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August 31, 2011
Worcestershire 209 for 6 v Lancashire 161
Lancashire will have to find another measure of the will to win that has served them so well in their quest for the Championship after Worcestershire demonstrated their determination to preserve their Division One status by establishing what could be the makings of a valuable lead.
Bowled out for 161 - failing to win a batting point but at least recovering from 85 for 8 - they reduced Worcestershire to 77 for 5, but could not find a way to halt opener James Cameron's progress towards a first hundred of the season.
Cameron finished unbeaten on 87 after he and wicketkeeper Ben Scott shared a partnership so far unbroken of 90 as Worcestershire claimed their first batting point to extend their lead over Yorkshire from two points to four, having played one game fewer.
With only two weeks remaining in the Championship, for this round to throw up three matches in which promotion and relegation are both at stake illustrates what a fascinating run-in lies ahead.
Lancashire will keep track anxiously of goings-on at Edgbaston, Hove and Taunton after another collective performance with the bat that some might argue suggests a Championship lacking in quality. They may have won eight matches, which is a commendable effort matched only by Warwickshire, but they have been bowled out for less than 200 in six of their last 11 innings, which is somewhat less meritworthy.
Indeed, the morning could not have gone a lot worse for them, eight down by 10 minutes to one, having lost three men without scoring, one for a single and another for three. A few balls kept low and a good few swung but the regular fall of wickets left spectators slightly incredulous nonetheless.
Jack Birkenshaw, the ECB's duty pitch liaison office, has been unable so far to find anything to lead him to question whether the surface is up to scratch and may have concluded, as others might, that a team with Lancashire's ambitions ought to be able to come through a difficult first morning without falling in a heap. But, then again, who these days can do any better?
Lancashire, moreover, had chosen to bat first. Yet they lost their first wicket in the fourth over when veteran seamer Alan Richardson brought one back to have Paul Horton leg before, compounded when Karl Brown shouldered arms to a ball from Kemar Roach in the next and was out in the same way.
Roach, the 23-year-old fast bowler from Barbados, is making his Championship debut for Worcestershire, who named left-arm spinner Shaaiq Choudry in their squad but left him out of the XI. Roach, who bowls with a skiddy action, can let slip a seriously quick delivery but he does not buy his wickets cheaply.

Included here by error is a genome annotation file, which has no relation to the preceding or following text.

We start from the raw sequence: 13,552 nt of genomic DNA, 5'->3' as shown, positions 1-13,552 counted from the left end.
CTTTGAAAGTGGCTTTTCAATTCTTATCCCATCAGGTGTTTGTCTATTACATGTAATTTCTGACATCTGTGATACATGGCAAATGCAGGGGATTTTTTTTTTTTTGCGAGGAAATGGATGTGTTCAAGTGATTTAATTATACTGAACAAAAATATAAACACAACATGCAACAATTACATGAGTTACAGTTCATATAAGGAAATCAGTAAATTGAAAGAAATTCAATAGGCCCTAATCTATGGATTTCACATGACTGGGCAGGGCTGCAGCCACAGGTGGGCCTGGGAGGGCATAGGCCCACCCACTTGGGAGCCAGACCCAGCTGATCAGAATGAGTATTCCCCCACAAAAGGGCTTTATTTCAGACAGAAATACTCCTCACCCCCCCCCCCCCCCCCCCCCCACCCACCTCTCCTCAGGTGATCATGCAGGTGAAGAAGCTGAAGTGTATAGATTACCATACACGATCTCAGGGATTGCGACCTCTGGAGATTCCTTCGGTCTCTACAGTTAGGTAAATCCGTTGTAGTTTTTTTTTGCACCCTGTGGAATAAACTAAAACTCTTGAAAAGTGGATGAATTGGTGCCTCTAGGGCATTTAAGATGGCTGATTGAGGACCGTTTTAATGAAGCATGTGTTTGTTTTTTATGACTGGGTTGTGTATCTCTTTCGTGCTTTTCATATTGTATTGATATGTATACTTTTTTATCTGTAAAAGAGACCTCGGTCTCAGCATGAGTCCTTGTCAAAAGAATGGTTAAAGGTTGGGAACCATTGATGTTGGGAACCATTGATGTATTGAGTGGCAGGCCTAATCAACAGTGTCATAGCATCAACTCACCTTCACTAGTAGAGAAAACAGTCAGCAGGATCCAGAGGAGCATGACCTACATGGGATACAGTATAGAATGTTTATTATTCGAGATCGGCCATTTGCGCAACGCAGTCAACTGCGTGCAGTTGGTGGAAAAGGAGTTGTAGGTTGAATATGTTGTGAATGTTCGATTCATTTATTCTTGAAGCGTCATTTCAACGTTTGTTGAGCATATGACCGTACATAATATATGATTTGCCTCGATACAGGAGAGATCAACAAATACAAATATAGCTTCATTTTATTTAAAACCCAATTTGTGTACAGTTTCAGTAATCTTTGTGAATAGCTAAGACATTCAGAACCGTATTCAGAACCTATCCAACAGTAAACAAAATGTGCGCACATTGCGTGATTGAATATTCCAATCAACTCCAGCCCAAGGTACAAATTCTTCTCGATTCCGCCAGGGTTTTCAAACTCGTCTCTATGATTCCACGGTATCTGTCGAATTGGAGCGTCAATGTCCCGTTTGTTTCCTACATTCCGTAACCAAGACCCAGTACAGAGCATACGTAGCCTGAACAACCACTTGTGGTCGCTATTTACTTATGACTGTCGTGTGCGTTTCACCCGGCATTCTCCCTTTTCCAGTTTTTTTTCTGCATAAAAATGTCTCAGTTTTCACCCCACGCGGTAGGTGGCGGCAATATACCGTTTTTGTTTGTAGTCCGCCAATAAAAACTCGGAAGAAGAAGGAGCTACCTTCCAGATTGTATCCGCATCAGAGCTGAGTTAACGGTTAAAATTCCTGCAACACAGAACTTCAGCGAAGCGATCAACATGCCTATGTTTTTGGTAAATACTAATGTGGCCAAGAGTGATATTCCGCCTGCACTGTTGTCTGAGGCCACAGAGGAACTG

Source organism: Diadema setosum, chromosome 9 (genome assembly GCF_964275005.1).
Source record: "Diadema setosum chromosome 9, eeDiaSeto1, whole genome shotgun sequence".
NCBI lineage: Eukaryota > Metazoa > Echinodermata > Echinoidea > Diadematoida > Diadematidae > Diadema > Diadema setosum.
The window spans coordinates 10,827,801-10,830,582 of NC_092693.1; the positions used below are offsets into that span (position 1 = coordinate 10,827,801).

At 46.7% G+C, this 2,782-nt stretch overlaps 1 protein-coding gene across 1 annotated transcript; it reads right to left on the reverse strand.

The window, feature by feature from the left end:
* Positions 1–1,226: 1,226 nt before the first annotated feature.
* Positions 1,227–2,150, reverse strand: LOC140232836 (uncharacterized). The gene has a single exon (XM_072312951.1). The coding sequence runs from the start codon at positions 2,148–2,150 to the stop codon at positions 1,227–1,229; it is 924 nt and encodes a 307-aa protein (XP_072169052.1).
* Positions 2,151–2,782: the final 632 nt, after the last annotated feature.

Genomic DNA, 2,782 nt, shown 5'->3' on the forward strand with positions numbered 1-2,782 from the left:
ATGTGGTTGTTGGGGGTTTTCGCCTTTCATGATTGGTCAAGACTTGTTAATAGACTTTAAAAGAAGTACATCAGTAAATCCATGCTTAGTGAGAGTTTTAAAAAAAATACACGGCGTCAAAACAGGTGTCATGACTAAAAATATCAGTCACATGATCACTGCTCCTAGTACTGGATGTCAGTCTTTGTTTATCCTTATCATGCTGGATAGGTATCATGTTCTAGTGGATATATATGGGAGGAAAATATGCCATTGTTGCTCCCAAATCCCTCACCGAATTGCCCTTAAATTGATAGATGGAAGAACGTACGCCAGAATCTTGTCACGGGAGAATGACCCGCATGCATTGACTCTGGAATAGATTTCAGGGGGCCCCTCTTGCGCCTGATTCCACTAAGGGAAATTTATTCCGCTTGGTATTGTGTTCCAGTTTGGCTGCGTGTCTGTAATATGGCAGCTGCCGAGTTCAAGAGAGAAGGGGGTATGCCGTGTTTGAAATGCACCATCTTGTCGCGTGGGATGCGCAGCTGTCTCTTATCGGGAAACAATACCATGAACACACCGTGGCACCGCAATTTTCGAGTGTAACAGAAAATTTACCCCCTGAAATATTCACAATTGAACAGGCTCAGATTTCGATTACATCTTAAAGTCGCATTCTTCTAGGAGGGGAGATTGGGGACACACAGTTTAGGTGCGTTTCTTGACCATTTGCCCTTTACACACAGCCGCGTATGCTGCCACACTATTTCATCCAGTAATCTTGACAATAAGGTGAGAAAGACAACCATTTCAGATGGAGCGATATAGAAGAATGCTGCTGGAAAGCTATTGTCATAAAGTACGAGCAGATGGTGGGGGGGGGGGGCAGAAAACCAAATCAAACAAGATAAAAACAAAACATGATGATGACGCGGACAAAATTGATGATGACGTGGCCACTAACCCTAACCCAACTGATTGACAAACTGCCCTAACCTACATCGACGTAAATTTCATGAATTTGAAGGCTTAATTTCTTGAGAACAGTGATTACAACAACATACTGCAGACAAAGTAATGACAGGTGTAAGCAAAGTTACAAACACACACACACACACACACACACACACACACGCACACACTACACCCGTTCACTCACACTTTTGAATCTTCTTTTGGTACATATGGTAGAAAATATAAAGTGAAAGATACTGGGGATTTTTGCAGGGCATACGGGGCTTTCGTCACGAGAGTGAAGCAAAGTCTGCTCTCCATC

He found a couple of good balls to dismiss Tom Smith and Sajid Mahmood but both Mahmood and Kyle Hogg dumped him over the fence on the short pavilion side as he conceded 69 in a dozen overs. After Brown had gone, Lancashire twice lost wickets in consecutive balls, Richard Jones bowling Stephen Moore with one that kept a little now and swinging another into Steven Croft's pads.
Gareth Andrew, an unpretentious allrounder who is enjoying his best season with bat and ball, actually took three wickets in four balls, hurrying one through to beat Mark Chilton's late defensive push, bringing one back to trap Gareth Cross and then bowling skipper Glen Chapple off an inside edge. Roach then squared Smith up a little as he edged to first slip and Lancashire were eight down.
After that, Worcestershire will wonder how Lancashire managed almost to double their total. They collected their third batting point three balls after lunch when Roach was too good for Mahmood but not before the former England bowler had smacked 28 off 24 balls, including a square cut six off the West Indian.
Mahmood's counter-attacking mood was picked up by Hogg and again Worcestershire suffered. Hogg went after Richardson and Roach with some success, smearing six off the former before a top-edged pull off the latter carried into the seats in the Graeme Hick Pavilion. By the time he holed out to mid-on he had hit 46 off 43 balls and Lancashire's last two wickets had added a valuable 76.
Worcestershire's batting looked not a lot less fragile, at least at first. Hogg soon had Daryl Mitchell back in the hut, caught low down at third slip, and Vikram Solanki gave his wicket away with a loose cut straight to gully off Chapple.
Smith, the pick of the Lancashire bowlers, produced an excellent delivery, finding some extra bounce, to have Moeen Ali caught at first slip and then bowled Alexei Kervezee, whose run of low scores continued when he played all around one to be bowled for 1.
© ESPN Sports Media Ltd.
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